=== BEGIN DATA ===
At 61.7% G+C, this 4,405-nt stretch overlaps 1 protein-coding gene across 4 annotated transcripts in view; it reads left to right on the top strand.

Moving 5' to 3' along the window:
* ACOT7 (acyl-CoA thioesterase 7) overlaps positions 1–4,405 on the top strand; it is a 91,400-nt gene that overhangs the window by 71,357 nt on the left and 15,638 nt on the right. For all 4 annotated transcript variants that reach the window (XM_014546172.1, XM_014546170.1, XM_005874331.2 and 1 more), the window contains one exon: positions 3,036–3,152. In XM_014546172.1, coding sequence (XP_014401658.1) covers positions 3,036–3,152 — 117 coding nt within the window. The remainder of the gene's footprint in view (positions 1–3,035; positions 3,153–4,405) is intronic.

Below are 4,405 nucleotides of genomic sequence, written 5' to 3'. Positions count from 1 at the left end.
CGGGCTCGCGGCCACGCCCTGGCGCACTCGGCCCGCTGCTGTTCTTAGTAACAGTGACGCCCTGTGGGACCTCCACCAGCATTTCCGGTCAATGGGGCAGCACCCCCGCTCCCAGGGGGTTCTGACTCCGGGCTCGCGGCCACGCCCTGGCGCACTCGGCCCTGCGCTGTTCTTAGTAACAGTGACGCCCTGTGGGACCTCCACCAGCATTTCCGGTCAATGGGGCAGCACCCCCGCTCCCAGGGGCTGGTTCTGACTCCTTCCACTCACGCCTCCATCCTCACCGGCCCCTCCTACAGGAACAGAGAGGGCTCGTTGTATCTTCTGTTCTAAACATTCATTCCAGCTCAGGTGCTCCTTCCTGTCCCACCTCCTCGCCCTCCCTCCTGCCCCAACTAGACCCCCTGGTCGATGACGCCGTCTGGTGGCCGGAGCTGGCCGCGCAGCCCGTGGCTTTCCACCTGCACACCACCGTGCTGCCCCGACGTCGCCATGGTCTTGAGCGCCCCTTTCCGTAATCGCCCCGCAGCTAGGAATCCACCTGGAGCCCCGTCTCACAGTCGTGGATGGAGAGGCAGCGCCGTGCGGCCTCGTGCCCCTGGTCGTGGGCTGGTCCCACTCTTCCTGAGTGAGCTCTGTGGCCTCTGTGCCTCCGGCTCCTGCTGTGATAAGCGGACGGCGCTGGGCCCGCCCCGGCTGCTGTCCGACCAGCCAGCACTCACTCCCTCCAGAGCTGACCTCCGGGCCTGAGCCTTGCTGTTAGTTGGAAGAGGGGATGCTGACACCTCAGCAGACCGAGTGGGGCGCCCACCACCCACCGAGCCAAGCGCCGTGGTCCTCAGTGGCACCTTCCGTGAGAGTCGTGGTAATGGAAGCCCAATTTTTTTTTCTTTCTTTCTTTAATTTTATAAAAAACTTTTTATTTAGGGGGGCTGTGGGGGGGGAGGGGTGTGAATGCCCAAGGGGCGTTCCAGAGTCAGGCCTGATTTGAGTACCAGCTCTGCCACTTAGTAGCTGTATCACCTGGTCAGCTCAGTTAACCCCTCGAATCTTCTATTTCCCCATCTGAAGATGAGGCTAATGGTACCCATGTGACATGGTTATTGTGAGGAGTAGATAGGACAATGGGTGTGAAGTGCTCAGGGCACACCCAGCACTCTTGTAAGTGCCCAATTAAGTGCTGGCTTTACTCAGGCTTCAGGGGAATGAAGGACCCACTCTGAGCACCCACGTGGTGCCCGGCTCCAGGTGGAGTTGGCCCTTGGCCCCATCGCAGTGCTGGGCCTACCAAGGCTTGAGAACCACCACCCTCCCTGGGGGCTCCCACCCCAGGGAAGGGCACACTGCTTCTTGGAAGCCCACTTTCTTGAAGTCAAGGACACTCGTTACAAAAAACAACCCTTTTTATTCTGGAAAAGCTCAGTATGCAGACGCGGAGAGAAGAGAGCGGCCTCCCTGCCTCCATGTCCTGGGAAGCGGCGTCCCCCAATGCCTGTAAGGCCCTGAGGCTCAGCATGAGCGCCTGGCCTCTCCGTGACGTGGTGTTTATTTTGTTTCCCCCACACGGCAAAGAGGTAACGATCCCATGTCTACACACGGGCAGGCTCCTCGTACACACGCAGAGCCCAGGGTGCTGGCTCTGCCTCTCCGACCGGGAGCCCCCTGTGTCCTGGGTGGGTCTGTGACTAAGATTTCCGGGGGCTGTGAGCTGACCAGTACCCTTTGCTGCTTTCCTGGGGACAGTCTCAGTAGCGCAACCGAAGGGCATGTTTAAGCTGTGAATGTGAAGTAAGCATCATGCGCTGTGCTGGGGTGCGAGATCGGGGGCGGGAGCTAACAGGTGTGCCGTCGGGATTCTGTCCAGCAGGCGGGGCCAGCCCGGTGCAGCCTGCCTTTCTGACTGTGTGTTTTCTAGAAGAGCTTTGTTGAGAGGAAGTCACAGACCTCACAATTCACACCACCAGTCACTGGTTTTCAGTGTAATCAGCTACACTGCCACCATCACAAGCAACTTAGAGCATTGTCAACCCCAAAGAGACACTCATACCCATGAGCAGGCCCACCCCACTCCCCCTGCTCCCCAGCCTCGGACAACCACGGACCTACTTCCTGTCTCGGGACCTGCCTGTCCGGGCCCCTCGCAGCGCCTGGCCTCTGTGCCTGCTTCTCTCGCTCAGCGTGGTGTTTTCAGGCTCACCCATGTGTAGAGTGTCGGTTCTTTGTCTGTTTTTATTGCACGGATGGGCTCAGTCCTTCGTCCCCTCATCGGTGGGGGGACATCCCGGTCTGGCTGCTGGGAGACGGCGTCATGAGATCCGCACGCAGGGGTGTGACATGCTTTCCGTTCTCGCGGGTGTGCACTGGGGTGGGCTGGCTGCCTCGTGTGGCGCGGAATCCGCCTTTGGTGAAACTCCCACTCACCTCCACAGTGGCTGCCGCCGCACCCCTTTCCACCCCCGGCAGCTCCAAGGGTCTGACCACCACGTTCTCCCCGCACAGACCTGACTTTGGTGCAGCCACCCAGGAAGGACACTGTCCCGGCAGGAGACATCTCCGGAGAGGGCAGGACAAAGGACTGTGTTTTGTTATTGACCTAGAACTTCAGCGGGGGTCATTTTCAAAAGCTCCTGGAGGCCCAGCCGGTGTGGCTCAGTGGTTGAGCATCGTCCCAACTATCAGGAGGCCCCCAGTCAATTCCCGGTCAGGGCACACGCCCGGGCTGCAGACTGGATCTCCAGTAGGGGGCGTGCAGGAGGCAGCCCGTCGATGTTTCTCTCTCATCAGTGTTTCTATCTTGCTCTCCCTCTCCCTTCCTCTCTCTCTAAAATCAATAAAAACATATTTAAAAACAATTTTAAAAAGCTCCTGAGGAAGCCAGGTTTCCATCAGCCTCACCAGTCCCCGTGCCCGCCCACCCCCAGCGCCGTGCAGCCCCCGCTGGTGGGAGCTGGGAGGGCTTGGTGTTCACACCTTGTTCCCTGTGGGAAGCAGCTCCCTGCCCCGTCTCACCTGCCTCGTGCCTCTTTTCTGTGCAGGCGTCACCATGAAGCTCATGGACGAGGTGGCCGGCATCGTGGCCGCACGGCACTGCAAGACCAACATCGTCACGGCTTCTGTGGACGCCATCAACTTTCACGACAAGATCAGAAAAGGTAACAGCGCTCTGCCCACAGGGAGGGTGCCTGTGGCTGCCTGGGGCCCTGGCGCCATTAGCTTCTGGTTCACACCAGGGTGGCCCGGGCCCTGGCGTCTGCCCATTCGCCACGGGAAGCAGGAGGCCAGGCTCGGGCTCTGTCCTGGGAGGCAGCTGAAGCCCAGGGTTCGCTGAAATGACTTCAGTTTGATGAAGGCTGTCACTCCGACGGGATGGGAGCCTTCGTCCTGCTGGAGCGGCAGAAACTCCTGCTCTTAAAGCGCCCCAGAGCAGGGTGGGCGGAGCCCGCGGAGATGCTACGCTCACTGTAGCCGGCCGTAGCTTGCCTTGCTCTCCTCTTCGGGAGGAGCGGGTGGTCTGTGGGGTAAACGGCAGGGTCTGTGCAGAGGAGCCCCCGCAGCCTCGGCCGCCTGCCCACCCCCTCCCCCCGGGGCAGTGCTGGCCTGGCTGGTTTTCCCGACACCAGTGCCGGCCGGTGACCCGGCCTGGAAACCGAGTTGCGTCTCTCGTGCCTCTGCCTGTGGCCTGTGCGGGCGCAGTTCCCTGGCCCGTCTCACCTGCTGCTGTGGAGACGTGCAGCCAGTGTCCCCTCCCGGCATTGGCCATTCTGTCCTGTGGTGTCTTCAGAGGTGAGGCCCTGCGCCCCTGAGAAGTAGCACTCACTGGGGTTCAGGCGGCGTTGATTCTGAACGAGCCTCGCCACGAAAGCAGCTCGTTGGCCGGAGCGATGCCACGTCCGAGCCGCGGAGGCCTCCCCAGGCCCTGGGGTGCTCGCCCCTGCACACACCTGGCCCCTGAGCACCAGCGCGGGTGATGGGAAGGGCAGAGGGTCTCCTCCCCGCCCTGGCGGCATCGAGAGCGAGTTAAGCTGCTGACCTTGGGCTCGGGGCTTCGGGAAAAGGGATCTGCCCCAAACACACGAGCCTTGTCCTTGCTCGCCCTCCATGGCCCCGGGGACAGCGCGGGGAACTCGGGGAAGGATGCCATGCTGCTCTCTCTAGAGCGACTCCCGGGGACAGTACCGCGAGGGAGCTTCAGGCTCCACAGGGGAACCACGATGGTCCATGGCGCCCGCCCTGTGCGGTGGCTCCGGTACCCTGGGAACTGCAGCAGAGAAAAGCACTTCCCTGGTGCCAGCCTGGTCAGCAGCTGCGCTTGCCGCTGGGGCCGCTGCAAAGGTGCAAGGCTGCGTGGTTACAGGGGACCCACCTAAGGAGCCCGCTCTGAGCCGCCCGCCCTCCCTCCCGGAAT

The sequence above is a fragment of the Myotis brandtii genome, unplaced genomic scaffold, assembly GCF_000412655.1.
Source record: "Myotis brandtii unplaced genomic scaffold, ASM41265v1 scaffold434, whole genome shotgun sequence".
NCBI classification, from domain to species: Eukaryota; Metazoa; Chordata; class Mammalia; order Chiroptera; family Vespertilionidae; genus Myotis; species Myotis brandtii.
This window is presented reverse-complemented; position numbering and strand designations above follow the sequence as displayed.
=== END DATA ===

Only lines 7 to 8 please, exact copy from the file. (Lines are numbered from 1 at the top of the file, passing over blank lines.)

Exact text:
Source record: "Myotis brandtii unplaced genomic scaffold, ASM41265v1 scaffold434, whole genome shotgun sequence".
NCBI classification, from domain to species: Eukaryota; Metazoa; Chordata; class Mammalia; order Chiroptera; family Vespertilionidae; genus Myotis; species Myotis brandtii.